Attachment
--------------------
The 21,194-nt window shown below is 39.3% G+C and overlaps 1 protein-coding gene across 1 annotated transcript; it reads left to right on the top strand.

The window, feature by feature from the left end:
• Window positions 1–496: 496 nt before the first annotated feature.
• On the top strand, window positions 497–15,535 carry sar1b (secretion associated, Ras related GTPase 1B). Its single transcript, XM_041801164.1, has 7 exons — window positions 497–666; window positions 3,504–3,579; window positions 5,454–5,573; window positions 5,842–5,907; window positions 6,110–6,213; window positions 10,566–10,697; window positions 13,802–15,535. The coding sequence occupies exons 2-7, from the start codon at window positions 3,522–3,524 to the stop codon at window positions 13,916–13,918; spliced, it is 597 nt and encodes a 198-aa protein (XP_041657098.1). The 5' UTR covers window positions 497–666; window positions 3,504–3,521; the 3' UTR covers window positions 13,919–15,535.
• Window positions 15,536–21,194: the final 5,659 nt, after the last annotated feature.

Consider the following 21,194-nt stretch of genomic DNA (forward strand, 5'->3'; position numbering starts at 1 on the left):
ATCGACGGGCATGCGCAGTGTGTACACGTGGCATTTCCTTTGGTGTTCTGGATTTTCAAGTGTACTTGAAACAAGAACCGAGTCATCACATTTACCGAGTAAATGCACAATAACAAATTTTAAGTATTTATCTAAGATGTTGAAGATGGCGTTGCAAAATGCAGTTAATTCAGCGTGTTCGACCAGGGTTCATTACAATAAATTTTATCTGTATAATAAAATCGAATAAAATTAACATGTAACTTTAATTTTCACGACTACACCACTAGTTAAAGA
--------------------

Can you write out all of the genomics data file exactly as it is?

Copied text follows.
The 21,194-nt window shown below is 39.3% G+C and overlaps 1 protein-coding gene across 1 annotated transcript; it reads left to right on the top strand.

The window, feature by feature from the left end:
• Window positions 1–496: 496 nt before the first annotated feature.
• On the top strand, window positions 497–15,535 carry sar1b (secretion associated, Ras related GTPase 1B). Its single transcript, XM_041801164.1, has 7 exons — window positions 497–666; window positions 3,504–3,579; window positions 5,454–5,573; window positions 5,842–5,907; window positions 6,110–6,213; window positions 10,566–10,697; window positions 13,802–15,535. The coding sequence occupies exons 2-7, from the start codon at window positions 3,522–3,524 to the stop codon at window positions 13,916–13,918; spliced, it is 597 nt and encodes a 198-aa protein (XP_041657098.1). The 5' UTR covers window positions 497–666; window positions 3,504–3,521; the 3' UTR covers window positions 13,919–15,535.
• Window positions 15,536–21,194: the final 5,659 nt, after the last annotated feature.

Consider the following 21,194-nt stretch of genomic DNA (forward strand, 5'->3'; position numbering starts at 1 on the left):
ATCGACGGGCATGCGCAGTGTGTACACGTGGCATTTCCTTTGGTGTTCTGGATTTTCAAGTGTACTTGAAACAAGAACCGAGTCATCACATTTACCGAGTAAATGCACAATAACAAATTTTAAGTATTTATCTAAGATGTTGAAGATGGCGTTGCAAAATGCAGTTAATTCAGCGTGTTCGACCAGGGTTCATTACAATAAATTTTATCTGTATAATAAAATCGAATAAAATTAACATGTAACTTTAATTTTCACGACTACACCACTAGTTAAAGA